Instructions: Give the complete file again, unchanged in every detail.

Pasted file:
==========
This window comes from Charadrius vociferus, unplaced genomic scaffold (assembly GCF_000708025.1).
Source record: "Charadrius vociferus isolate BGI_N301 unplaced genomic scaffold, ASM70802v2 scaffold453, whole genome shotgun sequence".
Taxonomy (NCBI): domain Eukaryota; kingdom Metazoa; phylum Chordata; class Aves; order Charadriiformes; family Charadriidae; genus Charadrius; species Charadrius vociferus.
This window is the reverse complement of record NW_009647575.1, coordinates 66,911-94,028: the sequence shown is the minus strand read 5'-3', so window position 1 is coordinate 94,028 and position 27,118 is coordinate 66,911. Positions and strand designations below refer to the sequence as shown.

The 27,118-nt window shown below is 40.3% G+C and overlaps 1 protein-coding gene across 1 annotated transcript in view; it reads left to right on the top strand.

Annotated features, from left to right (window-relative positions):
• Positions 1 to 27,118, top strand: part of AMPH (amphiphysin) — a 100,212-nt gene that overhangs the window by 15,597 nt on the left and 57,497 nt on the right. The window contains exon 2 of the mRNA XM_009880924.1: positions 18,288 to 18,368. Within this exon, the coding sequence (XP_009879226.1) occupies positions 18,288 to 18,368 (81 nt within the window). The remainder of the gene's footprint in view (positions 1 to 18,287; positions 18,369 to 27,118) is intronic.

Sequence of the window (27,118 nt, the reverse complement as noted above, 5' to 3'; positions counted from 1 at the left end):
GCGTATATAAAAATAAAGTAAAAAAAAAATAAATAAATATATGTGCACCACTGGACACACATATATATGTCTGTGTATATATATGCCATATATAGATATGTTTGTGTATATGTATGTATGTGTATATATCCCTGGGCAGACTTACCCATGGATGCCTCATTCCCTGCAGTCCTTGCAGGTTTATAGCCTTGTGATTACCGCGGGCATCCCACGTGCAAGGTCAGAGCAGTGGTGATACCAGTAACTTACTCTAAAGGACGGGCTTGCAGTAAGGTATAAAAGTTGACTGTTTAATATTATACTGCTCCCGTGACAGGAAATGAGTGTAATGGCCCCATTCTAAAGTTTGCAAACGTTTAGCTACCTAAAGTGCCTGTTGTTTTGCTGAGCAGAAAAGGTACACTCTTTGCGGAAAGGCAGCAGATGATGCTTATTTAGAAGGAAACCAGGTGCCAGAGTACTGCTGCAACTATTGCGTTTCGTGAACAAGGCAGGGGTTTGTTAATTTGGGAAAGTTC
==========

This window comes from Charadrius vociferus, unplaced genomic scaffold (assembly GCF_000708025.1).
Source record: "Charadrius vociferus isolate BGI_N301 unplaced genomic scaffold, ASM70802v2 scaffold453, whole genome shotgun sequence".
Taxonomy (NCBI): domain Eukaryota; kingdom Metazoa; phylum Chordata; class Aves; order Charadriiformes; family Charadriidae; genus Charadrius; species Charadrius vociferus.
This window is the reverse complement of record NW_009647575.1, coordinates 66,911-94,028: the sequence shown is the minus strand read 5'-3', so window position 1 is coordinate 94,028 and position 27,118 is coordinate 66,911. Positions and strand designations below refer to the sequence as shown.

The 27,118-nt window shown below is 40.3% G+C and overlaps 1 protein-coding gene across 1 annotated transcript in view; it reads left to right on the top strand.

Annotated features, from left to right (window-relative positions):
• Positions 1 to 27,118, top strand: part of AMPH (amphiphysin) — a 100,212-nt gene that overhangs the window by 15,597 nt on the left and 57,497 nt on the right. The window contains exon 2 of the mRNA XM_009880924.1: positions 18,288 to 18,368. Within this exon, the coding sequence (XP_009879226.1) occupies positions 18,288 to 18,368 (81 nt within the window). The remainder of the gene's footprint in view (positions 1 to 18,287; positions 18,369 to 27,118) is intronic.

Sequence of the window (27,118 nt, the reverse complement as noted above, 5' to 3'; positions counted from 1 at the left end):
GCGTATATAAAAATAAAGTAAAAAAAAAATAAATAAATATATGTGCACCACTGGACACACATATATATGTCTGTGTATATATATGCCATATATAGATATGTTTGTGTATATGTATGTATGTGTATATATCCCTGGGCAGACTTACCCATGGATGCCTCATTCCCTGCAGTCCTTGCAGGTTTATAGCCTTGTGATTACCGCGGGCATCCCACGTGCAAGGTCAGAGCAGTGGTGATACCAGTAACTTACTCTAAAGGACGGGCTTGCAGTAAGGTATAAAAGTTGACTGTTTAATATTATACTGCTCCCGTGACAGGAAATGAGTGTAATGGCCCCATTCTAAAGTTTGCAAACGTTTAGCTACCTAAAGTGCCTGTTGTTTTGCTGAGCAGAAAAGGTACACTCTTTGCGGAAAGGCAGCAGATGATGCTTATTTAGAAGGAAACCAGGTGCCAGAGTACTGCTGCAACTATTGCGTTTCGTGAACAAGGCAGGGGTTTGTTAATTTGGGAAAGTTC